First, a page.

The goal is to make a data acquisition and processing platform for the next vehicle of SONIA (Autonomous and Intelligent Nautical Operating System). SONIA is a university project composed of volunteer students. The goal of this organisation is to build an autonomous underwater vehicle in order to compete in the AUVSI (Association for Unmanned Vehicle Systems International) and ONR's (Office of Naval Research) International Autonomous Underwater Vehicle Competition. The data acquisition and processing platform has the job of interfacing all the custom build sensors and actuators to the decision center.
In the previous vehicles, this task was done by an array of 8 bit microcontrollers communicating with each other through the CAN (Controller Area Network) bus. By breaking down every element into simple ones, the design of the hardware and software is greatly simplified. Also, this topology allowed each circuit to be fully independent, and thus could be removed if a problem occurred. Finally, project management was much easier a circuit had no impact on another.
Since SONIA is building a new submarine, it was decided that this architecture had to be modified in order to solve some issues. First, the array of independent circuits makes the system very complex. Although the submarine can function even if a circuit is broken, it impacts the mission capabilities of the submarine. Since every circuit (hardware and software) is different, the debugging is unique to each one. Finally, the access to the various hardware is complicated since it is scattered throughout the submarine.
Ever wanted to know more about the autonomous submarine of team SONIA? Our team is organizing a free public demonstration on Saturday October 16, 2010 8pm at the pool of Collège Édouard-Montpetit in Longueuil. A free shuttle will leave ETS' main hall of pavilion A at 7h30pm. The shuttle will be back around 10pm. Free snacks and beverages will be offered during the demonstration. To participate simply send us an e-mail at email@example.com.
Team SONIA is also recruiting ! We are looking for new talented student in electrical, mechanical and software engineering. You can learn more about the project in our AUV section. If you are interested come and see us at A-1716, right beside the Foucault pendulum.
Finally, the day we have all been waiting for has arrived. On that cloudy Sunday morning, we woke up a little bit later than the previous days. We already had our practice run schedule for 10am so we did not need to arrive at 6am. The team woke up at 7h30am and departed for the TRANSDEC at 8am. The practice run went well. We manage to complete the following obstacles: Gate – Pipe – Buoys in the correct order – Pipe – Hedge – Pipe. Than the vehicle navigated towards the bins and found them but our decision software crashed. We quickly found that it was a null pointer exception. We decided to fix it later and practice for the pinger task. This also worked really well so we were very happy and were waiting for the final run at 3h15pm.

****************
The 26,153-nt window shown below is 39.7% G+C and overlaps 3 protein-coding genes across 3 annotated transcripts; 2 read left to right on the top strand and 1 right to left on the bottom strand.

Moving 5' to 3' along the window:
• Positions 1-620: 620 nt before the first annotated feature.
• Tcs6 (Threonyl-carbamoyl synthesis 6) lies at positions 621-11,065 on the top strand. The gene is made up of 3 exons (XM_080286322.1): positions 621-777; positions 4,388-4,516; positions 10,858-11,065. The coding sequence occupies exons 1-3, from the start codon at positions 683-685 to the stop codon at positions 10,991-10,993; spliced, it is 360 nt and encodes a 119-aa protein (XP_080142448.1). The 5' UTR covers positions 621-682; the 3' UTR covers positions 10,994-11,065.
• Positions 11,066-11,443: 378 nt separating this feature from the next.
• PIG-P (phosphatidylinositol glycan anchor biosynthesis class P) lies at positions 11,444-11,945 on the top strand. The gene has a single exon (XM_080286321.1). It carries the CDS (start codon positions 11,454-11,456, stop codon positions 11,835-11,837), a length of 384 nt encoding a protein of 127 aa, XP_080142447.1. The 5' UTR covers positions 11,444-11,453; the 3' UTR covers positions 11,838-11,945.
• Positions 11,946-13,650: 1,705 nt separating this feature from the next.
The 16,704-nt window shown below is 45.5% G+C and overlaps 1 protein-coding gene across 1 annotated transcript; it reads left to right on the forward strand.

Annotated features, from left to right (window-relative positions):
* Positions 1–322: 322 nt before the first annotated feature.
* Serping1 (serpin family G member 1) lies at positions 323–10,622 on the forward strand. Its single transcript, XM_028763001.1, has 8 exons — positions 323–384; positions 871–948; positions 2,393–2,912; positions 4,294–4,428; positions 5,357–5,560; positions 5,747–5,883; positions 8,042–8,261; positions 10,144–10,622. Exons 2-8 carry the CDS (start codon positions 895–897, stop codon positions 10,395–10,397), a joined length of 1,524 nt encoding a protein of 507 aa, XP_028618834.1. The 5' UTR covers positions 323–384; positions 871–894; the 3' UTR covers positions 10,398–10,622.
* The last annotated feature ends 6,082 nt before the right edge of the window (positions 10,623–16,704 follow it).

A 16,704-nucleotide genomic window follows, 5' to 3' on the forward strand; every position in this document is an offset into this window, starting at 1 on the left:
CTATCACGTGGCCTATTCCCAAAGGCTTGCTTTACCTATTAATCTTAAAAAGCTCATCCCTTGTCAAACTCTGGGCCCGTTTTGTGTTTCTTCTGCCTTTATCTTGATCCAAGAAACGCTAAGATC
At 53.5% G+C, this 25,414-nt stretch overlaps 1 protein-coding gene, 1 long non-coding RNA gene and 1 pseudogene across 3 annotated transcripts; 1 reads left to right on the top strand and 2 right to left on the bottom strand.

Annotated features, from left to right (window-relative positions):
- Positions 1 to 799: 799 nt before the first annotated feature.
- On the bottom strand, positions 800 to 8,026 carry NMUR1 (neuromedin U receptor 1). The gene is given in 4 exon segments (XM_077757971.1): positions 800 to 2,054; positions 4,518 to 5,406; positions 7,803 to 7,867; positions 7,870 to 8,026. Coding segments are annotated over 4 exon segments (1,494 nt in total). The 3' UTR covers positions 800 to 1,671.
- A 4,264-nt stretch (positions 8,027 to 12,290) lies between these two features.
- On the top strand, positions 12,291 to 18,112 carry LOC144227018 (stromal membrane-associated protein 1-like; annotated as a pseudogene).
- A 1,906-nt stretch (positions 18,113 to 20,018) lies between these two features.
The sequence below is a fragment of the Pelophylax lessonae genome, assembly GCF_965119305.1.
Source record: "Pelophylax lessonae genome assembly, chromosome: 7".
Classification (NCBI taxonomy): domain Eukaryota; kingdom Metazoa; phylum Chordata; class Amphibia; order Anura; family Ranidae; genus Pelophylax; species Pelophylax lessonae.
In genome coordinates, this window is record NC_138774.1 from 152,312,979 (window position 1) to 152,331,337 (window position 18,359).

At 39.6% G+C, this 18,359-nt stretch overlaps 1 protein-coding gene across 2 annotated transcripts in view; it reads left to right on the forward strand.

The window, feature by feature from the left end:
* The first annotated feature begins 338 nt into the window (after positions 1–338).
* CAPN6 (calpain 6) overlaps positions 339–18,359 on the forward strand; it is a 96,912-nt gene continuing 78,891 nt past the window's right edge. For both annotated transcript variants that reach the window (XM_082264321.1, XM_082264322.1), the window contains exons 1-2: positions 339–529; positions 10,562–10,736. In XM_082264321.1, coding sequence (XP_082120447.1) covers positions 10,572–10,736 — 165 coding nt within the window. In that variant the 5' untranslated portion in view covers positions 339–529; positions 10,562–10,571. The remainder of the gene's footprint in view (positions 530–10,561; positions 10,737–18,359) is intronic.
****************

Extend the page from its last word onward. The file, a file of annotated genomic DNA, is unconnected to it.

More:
During the final run we had a lot of trouble with the metal cube under the dock. That cube affected our compass and we had trouble passing the gate. We had to try several times in order to simply pass the gate. The submarine would simply not go straight. The most frustrating part was that we did not have any problem at all with the cube during the practice run in the morning or during the qualifying run the day before. After 4 minutes, we finally managed to go straight and pass the gate. We then aligned on the first pipe and navigated towards the buoys. The selected buoys were green and yellow. The submarine managed to find the correct buoys and hit them in the correct order but it took a long time to do so. We then aligned on the next pipe and navigated towards the hedge. This went really well and we quickly found the next pipe. The submarine aligned over the correct pipe and started to navigate toward the bins. After navigating, the vehicle started a search pattern. We were almost over the bins when something bad happened, the software responsible of doing the communication between the decision center and the electronics crashed. The submarine simply surfaced and our 15 minutes time was almost up. We decided to take this autonomous run. Of course, the team was a little bit disappointed but we were still very happy to be able to do a better run than last year.
You can watch the video from our sub marine right here.
Congratulation to Cornell University. They took the first place with a very nice autonomous run. US Naval Academy got in second place and University of Maryland got the third place.
The final ranking :
- 1st: Cornell ($6,000 Prize)
- 2nd: U.S. Naval Academy ($5,000)
- 3rd: University of Maryland ($2,250)
- 4th: ETS ($1,750)
- 5th: Amador Valley High School ($1,000)
- 6th: University of Texas at Dallas ($1,000)
- 7th: Kyushu Institute of Technology ($1,000)
- University of Central Florida: Second Chance Award ($,1000)